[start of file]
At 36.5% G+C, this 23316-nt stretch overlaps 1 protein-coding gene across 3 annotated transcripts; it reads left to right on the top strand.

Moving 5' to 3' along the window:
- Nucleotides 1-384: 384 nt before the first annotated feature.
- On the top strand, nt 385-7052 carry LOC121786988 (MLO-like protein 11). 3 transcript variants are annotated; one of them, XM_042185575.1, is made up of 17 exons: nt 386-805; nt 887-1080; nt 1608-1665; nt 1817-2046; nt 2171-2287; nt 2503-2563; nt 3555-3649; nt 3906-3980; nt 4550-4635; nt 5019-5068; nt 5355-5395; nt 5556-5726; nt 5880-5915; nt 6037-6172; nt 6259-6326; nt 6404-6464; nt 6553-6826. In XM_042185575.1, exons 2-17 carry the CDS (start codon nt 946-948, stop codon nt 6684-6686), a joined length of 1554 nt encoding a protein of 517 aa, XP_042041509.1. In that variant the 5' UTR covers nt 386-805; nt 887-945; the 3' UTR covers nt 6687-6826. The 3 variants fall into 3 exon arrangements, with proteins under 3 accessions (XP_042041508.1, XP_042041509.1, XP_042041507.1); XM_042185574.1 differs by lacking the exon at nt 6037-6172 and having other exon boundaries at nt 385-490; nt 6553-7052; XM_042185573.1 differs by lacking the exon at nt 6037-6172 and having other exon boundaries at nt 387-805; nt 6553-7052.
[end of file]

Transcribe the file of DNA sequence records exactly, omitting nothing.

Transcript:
At 36.5% G+C, this 23316-nt stretch overlaps 1 protein-coding gene across 3 annotated transcripts; it reads left to right on the top strand.

Moving 5' to 3' along the window:
- Nucleotides 1-384: 384 nt before the first annotated feature.
- On the top strand, nt 385-7052 carry LOC121786988 (MLO-like protein 11). 3 transcript variants are annotated; one of them, XM_042185575.1, is made up of 17 exons: nt 386-805; nt 887-1080; nt 1608-1665; nt 1817-2046; nt 2171-2287; nt 2503-2563; nt 3555-3649; nt 3906-3980; nt 4550-4635; nt 5019-5068; nt 5355-5395; nt 5556-5726; nt 5880-5915; nt 6037-6172; nt 6259-6326; nt 6404-6464; nt 6553-6826. In XM_042185575.1, exons 2-17 carry the CDS (start codon nt 946-948, stop codon nt 6684-6686), a joined length of 1554 nt encoding a protein of 517 aa, XP_042041509.1. In that variant the 5' UTR covers nt 386-805; nt 887-945; the 3' UTR covers nt 6687-6826. The 3 variants fall into 3 exon arrangements, with proteins under 3 accessions (XP_042041508.1, XP_042041509.1, XP_042041507.1); XM_042185574.1 differs by lacking the exon at nt 6037-6172 and having other exon boundaries at nt 385-490; nt 6553-7052; XM_042185573.1 differs by lacking the exon at nt 6037-6172 and having other exon boundaries at nt 387-805; nt 6553-7052.